Compliance has been a focus for corporate America from the time regulations have been imposed. That focus drew in and became sharper with the enactment of the Sarbanes-Oxley Act in 2002. The next step is moving beyond compliance to creating an ethical culture. But that's apparently not as easy as it may sound.
In an Accounting SmartPros article, The End of Ethics? Going Beyond Compliance Requirements, attorney David Gebler says the distinct discipline of business ethics is being absorbed by the discipline of effective business management. In the post-Sarbox era, Gebler says,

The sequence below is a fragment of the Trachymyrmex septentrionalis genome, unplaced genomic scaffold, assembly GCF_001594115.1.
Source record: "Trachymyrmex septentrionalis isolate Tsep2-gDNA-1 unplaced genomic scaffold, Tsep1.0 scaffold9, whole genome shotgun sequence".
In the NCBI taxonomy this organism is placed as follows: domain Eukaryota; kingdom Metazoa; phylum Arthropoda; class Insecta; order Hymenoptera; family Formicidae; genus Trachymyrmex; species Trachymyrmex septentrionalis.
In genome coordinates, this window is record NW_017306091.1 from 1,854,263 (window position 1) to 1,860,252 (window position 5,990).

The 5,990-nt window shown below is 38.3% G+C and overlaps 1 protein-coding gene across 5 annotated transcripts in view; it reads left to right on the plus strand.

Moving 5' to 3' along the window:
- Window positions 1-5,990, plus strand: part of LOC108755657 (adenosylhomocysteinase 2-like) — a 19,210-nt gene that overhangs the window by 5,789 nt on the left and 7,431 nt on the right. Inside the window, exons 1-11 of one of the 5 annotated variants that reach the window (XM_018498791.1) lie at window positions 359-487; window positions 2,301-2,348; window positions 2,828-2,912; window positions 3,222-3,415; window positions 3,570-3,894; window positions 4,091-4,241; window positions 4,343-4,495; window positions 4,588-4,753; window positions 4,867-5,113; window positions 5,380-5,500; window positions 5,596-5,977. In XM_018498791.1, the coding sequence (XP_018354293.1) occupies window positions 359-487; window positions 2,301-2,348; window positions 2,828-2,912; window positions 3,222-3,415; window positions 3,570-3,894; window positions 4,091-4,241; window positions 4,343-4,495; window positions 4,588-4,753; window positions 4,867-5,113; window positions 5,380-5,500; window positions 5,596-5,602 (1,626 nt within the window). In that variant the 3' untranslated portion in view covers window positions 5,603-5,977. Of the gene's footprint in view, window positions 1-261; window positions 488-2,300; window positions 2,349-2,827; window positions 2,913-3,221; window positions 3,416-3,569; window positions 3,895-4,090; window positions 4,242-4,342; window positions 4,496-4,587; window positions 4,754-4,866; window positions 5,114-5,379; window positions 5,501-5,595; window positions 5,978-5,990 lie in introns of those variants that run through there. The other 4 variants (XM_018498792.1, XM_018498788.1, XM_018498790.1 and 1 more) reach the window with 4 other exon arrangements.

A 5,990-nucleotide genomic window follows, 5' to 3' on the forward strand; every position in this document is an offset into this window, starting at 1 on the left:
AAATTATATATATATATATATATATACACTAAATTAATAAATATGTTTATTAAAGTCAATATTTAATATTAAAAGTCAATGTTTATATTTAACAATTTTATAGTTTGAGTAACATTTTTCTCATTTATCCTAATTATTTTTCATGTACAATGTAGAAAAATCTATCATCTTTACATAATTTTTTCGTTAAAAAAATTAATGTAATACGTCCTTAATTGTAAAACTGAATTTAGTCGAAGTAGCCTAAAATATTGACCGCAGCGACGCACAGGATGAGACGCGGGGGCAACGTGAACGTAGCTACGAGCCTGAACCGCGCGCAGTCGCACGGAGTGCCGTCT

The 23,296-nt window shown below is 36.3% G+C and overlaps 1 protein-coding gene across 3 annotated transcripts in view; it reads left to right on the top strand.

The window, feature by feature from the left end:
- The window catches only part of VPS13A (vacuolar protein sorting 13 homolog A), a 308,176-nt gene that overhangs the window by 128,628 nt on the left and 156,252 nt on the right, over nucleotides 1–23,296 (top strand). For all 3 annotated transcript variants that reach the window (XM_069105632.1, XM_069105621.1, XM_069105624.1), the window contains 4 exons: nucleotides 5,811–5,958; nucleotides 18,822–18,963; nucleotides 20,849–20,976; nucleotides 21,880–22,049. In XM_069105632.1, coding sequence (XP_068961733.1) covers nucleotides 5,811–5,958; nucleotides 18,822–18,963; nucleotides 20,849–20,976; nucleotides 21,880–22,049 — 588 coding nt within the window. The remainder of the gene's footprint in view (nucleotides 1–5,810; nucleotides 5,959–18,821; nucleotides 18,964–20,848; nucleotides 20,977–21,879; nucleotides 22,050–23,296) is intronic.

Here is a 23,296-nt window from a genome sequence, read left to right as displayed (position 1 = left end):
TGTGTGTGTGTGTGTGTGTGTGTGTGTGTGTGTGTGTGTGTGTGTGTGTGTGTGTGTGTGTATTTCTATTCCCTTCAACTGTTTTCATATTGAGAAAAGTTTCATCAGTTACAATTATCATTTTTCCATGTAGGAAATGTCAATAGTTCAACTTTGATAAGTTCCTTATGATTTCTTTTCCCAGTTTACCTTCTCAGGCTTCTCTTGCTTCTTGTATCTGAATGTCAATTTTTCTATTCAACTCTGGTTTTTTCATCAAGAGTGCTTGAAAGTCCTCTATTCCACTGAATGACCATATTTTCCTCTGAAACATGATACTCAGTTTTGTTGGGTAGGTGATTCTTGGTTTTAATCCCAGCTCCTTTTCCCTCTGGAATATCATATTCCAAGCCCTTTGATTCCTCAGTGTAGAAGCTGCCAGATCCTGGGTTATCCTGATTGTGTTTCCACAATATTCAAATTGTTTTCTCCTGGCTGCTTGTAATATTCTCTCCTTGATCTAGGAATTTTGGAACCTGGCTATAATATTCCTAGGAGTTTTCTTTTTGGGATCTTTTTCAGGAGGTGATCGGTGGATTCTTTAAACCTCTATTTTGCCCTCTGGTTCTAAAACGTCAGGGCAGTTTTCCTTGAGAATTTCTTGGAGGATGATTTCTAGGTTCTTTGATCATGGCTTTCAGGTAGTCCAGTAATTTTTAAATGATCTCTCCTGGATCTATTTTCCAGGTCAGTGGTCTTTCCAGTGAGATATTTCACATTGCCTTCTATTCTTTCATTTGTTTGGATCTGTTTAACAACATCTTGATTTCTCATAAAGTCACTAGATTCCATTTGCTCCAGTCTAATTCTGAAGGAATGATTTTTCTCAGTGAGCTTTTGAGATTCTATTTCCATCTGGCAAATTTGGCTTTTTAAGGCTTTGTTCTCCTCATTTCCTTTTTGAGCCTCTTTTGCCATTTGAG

...ethics officers are seeing the need to influence key business practices that go far beyond awareness of code standards and corporate values.
Ethics involves behavior. To be successful, then, an ethics officer should work behind the scenes to help the "institutional influencers of behavior" to succeed. Who are those influencers? Human resources, communications and organizational development. But ethics isn't ending, he says. It's evolving:
"Ethics" must be the discipline of helping managers and leaders create the culture where raising issues is safe, as well as socially acceptable, and where frustrations stemming from today's business pressures can be safely vented. Helping organizations first assess cultural vulnerabilities and then coordinate functional leaders in communication and training to address these issues is the most valuable role an ethics officer can play.